My Mortal Enemy is an unlikely choice for my first experience of Willa Cather - it's obscure enough that the Americanist colleague I hit up for a copy to borrow not only didn't have it and hadn't read it, but hadn't even heard of it, and the only copy in our university library is a 1926 edition so old and fragile it is stored in a box because it is considered too flimsy even to restore. Apparently, then, My Mortal Enemy is not the go-to Cather text.
Because I haven't read any other Cather, I'm not in a position to say whether that's because it's anomalous or in some way not up to her usual standards. The introduction to the Vintage edition I finally opted for as an e-book has a long introduction that holds it up as exemplary, particularly of her prose style, which has, says its author, 'a relentless purity of style' which is 'never so pure and never so relentless as in My Mortal Enemy . . . the novel makes a raid on all amplitudes, all mere pleasantness, and all sloppiness.'
As I was reading it, I can't say that I was noticing any particular purity of style, but I did feel the absence of pleasantness. The novella tells the story of Myra Henshawe, an heiress who abandons her father's fortune to marry for love. Her elopement has taken on an almost mythical quality in her home town, where the narrator, Nellie, grows up hearing about her. When Nellie finally meets her, she feels 'quite overpowered' by her, and Nellie is indeed overpowered by Myra throughout the novella - she is a narrator of almost no interest herself, as far as I can tell, serving only as a device to present and contrast with Myra's more showy and emotionally intense character. Myra lives life loud, but her sacrifice for love has not brought her happiness, and the love itself has not proved lasting: when Nellie goes to stay with Myra and her husband Oswald in New York, she eventually sees that despite their superficial displays of unity and affection, the reality is more complex and even sinister. The realization appalls Nellie in a way that would seem disproportionate if it weren't for the status marvellous Myra and her magical marriage have had in Nellie's youthful imagination:
This delightful room had seemed to me a place where lightheartedness and charming manners lived--housed there just as the purple curtains and the Kiva rugs and the gay water-colours were. And now everything was in ruins. The air was still and cold like the air in a refrigerating-room. What I felt was fear; I was afraid to look or speak or move. Everything about me seemed evil. When kindness has left people, even for a few moments, we become afraid of them, as if their reason had left them. When it has left a place where we have always found it, it is like shipwreck; we drop from security into something malevolent and bottomless.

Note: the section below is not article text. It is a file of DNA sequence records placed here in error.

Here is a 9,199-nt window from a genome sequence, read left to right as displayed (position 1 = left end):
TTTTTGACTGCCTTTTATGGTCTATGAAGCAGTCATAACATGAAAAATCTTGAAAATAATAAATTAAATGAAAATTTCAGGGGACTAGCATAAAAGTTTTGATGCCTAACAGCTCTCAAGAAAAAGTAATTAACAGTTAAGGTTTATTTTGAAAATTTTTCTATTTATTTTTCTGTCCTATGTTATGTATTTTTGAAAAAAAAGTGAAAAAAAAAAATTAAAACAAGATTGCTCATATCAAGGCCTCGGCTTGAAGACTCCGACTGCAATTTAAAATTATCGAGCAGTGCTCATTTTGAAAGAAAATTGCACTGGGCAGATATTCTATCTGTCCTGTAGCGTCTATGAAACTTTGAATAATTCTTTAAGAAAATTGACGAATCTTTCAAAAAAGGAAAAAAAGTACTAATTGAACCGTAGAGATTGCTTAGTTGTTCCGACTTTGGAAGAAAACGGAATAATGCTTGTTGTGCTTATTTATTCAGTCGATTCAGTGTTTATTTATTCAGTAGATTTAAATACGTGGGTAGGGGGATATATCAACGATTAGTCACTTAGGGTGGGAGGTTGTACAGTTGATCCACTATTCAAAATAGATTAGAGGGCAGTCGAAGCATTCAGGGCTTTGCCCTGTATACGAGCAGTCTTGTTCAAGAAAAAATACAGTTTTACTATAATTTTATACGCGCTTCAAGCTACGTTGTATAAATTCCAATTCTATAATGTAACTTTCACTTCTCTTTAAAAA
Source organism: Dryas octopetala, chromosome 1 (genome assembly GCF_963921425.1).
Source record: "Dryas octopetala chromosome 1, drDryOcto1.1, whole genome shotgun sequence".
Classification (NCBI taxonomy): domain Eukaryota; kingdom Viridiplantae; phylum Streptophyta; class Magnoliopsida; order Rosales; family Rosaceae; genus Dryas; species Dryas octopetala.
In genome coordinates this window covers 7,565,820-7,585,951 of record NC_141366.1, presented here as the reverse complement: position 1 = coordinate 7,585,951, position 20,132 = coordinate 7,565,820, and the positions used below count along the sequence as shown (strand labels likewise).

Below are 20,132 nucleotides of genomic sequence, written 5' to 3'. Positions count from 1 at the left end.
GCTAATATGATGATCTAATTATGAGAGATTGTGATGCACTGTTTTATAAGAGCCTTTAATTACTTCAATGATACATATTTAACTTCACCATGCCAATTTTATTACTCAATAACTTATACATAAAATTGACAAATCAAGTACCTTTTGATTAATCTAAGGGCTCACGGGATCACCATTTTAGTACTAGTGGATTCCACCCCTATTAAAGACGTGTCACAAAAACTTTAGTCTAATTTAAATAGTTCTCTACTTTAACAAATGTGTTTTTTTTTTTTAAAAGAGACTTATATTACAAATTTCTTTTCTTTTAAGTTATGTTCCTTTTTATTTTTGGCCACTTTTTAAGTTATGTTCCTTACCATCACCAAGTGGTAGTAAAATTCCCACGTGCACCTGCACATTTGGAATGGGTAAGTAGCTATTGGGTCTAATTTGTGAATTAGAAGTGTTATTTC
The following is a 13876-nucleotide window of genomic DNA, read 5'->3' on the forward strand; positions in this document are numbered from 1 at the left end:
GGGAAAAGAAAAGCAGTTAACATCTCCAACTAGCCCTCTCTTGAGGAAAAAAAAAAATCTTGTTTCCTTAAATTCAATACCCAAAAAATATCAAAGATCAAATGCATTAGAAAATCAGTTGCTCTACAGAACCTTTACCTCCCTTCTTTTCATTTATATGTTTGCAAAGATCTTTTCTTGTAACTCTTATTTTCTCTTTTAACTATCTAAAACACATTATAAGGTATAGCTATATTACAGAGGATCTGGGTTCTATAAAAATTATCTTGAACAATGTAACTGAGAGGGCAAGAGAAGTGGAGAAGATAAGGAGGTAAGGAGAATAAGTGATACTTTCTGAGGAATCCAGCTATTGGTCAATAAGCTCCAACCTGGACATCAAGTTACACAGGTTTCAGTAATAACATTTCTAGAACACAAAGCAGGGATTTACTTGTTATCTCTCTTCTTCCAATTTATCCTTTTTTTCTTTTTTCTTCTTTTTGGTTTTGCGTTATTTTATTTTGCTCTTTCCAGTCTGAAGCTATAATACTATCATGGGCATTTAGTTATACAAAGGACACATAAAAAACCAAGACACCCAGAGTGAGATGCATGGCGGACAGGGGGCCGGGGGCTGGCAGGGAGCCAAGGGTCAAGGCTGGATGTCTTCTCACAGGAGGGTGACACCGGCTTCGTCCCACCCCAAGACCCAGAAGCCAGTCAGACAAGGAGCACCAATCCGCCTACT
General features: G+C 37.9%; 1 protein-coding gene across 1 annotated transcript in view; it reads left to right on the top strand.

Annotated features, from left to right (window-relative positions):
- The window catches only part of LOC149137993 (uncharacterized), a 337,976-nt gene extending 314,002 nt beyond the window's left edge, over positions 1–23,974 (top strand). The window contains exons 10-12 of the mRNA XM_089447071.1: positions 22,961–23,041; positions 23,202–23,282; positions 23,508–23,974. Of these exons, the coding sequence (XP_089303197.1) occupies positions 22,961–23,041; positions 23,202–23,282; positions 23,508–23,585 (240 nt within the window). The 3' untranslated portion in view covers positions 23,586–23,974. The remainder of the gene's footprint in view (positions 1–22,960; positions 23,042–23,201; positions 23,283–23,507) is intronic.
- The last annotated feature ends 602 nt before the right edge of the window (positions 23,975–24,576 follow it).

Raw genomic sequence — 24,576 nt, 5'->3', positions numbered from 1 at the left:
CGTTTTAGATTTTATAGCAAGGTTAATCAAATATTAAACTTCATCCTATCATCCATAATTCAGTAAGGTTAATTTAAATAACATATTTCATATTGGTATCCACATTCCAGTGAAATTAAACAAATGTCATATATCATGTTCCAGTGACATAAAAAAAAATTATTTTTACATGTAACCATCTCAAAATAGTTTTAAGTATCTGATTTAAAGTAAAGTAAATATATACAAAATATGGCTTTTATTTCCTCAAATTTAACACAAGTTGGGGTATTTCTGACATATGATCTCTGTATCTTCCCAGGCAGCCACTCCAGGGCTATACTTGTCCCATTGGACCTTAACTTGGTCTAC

When Nellie next meets Oswald and Myra, they are living in a dingy apartment-hotel where she, having fallen on unspecified hard times, has also taken up residence. Myra is an invalid tortured beyond reason by the clattering and thumping and shrieking of their unsympathetic upstairs neighbours (actually, having lived in basement apartments, I understand how crazy this can make you!). There's nothing left of even superficial glamour in their lives, only bitterness and defeat. Is it tempered at all by the Henshawes' love for each other? Oswald waits on Myra faithfully, even devotedly, and she responds with occasional tenderness, but seeing them now and knowing what she knows, too, Nellie cannot see this as the last phase of a great passion.
Myra's death is clearly meant to be climactic, but I had trouble discerning the precise nature of the conflict to which it is the crisis. "Why must I die like this, alone with my mortal enemy?" cries out Myra. But I didn't understand what she meant or why (or whether) I was supposed to rebel with her or judge her. I wasn't enthralled by Myra's character, and I don't think we are meant to be: there's nothing truly grand or heroic about it, and there's something unpleasantly melodramatic about the way she plays her own part. She's more interesting than anyone else in the novella, though, which I suppose is, indirectly, a critical reflection on the roles people usually play. She's not a tragic heroine--if there's any tragedy, I think it's in the gap between our (or at least Nellie's) expectation that love is worth everything else and the sordid culmination of Myra's life story, in which her grand gesture has done nobody any good.
After finishing the novella I turned to the introduction for ideas, and its author argues that Myra's enemy is 'friendship and love, human relationship itself.' He reads her angry cry as a pun that refers also to her husband, who is 'her enemy because he is the source for her of human relationship, of that which passes without fulfillment, of mortality.' That is, I guess, her husband is standing in for all the false hopes and promises that human relationships bring meaning, and for the inevitable collapse of that beautiful dream in the face of mortality. That sounds plausible enough when he explains it, though it seems to me to take quite a bit of reading into - perhaps, quite a bit of bringing to - the novel what isn't obvious to someone encountering Cather's ethos for the first time. I didn't feel like I was reading My Mortal Enemy very well: I couldn't seem to get oriented in it, and then it was already over. What I'm left with is an interest in reading something more expansive of Cather's, something that gives me a better chance at understanding her for myself.
(cross-posted to Novel Readings)